I have heard many times that Steve Jobs is adopted. I have seen him held up as an example of an adoption success story. About how much he valued his parents and did not have typical adoptee ‘issues’. All good things and how adoptive parents hoped their children would feel like he did.
Fair enough, but yet I felt a twinge of something each time he was held up as the ultimate adoptee for us to emulate instead of wanting to search or change laws or make sure ethics mattered most in adoption. It wasn’t his success or brilliance that bothered me, but being honest, it was the fact that it seemed like unwittingly, he had left those behind who needed to explore what being adopted meant to them, those that wanted to make people understand the losses felt, those with horror stories of abusive parents, and that all was not perfect in the world of adoption. That he could do more for adoptee rights in one day, than others could do in a year.
And so I find out today I was wrong about the searching and that info came out in 1997, that he did search and that his sister is his best friend. How did I not know this? Did you?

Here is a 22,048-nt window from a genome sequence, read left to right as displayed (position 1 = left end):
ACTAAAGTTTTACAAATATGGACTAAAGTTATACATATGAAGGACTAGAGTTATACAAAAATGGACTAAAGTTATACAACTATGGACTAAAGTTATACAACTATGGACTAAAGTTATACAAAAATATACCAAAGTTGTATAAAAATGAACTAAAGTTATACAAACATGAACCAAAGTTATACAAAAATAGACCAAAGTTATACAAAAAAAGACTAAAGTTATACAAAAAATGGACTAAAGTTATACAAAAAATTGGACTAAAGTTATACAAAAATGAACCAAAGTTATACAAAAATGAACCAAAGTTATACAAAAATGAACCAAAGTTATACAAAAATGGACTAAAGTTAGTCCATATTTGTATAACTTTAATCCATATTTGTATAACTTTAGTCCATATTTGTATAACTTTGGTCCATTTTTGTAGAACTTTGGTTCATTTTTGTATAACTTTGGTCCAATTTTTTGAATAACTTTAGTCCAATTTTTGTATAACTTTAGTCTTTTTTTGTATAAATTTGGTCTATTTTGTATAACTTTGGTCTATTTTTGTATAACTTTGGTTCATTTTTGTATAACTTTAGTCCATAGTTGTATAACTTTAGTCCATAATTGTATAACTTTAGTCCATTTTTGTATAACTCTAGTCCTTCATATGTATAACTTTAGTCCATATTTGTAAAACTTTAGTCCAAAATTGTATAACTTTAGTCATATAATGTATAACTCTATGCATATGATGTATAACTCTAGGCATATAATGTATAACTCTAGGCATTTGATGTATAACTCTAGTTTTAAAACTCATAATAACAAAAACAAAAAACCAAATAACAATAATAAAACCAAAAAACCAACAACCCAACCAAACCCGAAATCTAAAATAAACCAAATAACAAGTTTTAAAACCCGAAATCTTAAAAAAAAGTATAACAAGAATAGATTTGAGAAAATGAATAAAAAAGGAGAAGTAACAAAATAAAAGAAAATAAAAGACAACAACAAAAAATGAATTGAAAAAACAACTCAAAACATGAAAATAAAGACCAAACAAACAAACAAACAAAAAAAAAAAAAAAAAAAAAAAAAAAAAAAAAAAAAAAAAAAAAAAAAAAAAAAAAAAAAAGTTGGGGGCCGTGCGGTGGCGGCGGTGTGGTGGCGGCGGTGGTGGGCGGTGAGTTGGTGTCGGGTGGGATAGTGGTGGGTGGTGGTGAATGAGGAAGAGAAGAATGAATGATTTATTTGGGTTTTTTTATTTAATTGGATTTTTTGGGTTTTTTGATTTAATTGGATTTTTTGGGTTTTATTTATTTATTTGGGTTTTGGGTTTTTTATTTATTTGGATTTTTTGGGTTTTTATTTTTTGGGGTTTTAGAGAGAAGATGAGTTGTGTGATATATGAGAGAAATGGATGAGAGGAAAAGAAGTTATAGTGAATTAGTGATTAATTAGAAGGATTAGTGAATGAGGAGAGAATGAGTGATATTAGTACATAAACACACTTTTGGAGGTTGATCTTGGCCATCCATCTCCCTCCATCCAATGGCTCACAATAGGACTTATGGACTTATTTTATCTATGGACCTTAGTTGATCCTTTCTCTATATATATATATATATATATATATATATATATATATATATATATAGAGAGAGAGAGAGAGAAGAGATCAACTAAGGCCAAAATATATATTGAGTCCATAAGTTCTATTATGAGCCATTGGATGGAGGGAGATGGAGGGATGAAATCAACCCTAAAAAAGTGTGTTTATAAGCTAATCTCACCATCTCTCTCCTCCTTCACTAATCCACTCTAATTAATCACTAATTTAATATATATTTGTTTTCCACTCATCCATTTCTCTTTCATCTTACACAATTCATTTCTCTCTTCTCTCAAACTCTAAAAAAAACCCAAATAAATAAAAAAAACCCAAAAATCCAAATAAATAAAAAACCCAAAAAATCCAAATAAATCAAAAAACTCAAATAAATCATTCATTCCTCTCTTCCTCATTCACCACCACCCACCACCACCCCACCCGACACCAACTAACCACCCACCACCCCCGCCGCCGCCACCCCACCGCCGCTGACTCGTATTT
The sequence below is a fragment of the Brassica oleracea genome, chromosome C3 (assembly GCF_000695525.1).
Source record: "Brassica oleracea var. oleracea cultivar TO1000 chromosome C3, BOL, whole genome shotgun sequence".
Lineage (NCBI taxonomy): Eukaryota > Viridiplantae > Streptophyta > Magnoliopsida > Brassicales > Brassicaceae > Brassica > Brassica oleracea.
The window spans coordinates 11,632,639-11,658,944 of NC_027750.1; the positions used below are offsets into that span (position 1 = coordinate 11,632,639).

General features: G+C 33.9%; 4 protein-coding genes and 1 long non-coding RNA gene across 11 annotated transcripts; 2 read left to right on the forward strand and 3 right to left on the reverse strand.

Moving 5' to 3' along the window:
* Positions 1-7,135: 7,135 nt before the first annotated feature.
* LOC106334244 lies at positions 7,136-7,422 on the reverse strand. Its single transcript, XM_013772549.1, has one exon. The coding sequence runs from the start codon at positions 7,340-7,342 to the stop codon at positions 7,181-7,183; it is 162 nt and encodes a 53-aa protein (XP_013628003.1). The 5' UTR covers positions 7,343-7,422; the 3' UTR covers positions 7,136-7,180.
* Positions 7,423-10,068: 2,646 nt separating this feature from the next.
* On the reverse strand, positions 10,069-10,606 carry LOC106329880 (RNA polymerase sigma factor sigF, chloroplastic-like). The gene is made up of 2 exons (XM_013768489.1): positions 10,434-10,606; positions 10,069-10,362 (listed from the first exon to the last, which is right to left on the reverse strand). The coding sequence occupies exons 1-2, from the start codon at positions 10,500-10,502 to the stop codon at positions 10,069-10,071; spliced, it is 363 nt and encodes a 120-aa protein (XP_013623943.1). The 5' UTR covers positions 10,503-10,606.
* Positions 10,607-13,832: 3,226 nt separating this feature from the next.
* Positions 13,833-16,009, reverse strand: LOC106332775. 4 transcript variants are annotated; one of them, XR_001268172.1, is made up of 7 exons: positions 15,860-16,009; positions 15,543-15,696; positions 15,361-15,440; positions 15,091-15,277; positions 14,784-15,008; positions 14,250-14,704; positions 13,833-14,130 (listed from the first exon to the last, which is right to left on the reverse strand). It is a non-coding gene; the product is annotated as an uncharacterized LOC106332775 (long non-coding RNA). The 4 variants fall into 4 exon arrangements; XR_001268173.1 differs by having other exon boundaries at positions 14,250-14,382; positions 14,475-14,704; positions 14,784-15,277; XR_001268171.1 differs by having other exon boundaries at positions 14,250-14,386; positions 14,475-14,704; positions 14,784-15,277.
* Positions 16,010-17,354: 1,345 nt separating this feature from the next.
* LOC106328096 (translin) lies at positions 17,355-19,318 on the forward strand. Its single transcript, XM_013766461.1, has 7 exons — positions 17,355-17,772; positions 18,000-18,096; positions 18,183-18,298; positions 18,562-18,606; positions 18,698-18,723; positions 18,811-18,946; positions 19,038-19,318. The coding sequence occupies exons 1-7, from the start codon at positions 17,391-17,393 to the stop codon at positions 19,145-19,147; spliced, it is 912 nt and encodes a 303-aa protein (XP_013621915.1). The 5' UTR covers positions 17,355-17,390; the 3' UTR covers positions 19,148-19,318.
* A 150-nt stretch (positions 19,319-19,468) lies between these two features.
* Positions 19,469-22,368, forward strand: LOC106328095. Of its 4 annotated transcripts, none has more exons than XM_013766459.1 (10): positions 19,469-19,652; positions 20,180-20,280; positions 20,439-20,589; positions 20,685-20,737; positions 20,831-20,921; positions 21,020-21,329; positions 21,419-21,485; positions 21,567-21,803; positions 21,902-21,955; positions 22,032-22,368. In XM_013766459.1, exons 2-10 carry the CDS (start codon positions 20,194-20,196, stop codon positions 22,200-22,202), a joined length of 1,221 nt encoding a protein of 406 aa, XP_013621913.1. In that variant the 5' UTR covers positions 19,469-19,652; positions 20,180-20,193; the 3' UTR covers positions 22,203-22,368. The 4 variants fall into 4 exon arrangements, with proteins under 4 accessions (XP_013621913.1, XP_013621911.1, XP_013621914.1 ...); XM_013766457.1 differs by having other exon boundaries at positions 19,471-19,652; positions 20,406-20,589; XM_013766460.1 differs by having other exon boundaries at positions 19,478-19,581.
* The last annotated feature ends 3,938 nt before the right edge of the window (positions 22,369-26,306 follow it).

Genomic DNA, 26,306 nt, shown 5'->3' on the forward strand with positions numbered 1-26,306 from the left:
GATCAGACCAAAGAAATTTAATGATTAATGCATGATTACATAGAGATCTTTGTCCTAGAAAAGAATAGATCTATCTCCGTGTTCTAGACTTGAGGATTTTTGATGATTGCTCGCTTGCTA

But, Jobs says, since he was a teen-ager he had tried to locate his biological family. He had nearly given up when he discovered, at the age of 27, that his biological parents had another child later whom they had kept, his younger sister. For reasons of privacy, Jobs explains, he won’t discuss his biological parents or how he ultimately tracked down his sister.
As it turns out, his sister is the novelist Mona Simpson, whose new book, ”A Regular Guy,” is about a Silicon Valley entrepreneur who bears a striking resemblance to Steve Jobs. After they met, Jobs forged a relationship with her, often visiting her in Manhattan, where she lived and still maintains an apartment. Theirs is a connection that, to this day, neither Jobs nor Simpson have discussed in the press, and now do so sparingly. ”My brother and I are very close,” Simpson says. ”I admire him enormously.”Jobs says only: ”We’re family. She’s one of my best friends in the world. I call her and talk to her every couple of days.”
“I have learned that to be with those I like is enough”
― Walt Whitman
Oct 2014: You may speak freely, but please try to use words that everyone can hear about your individual story or view. If you don't, those who can actually benefit won't hear it, I want to see change in my lifetime. I may refuse to approve certain comments.
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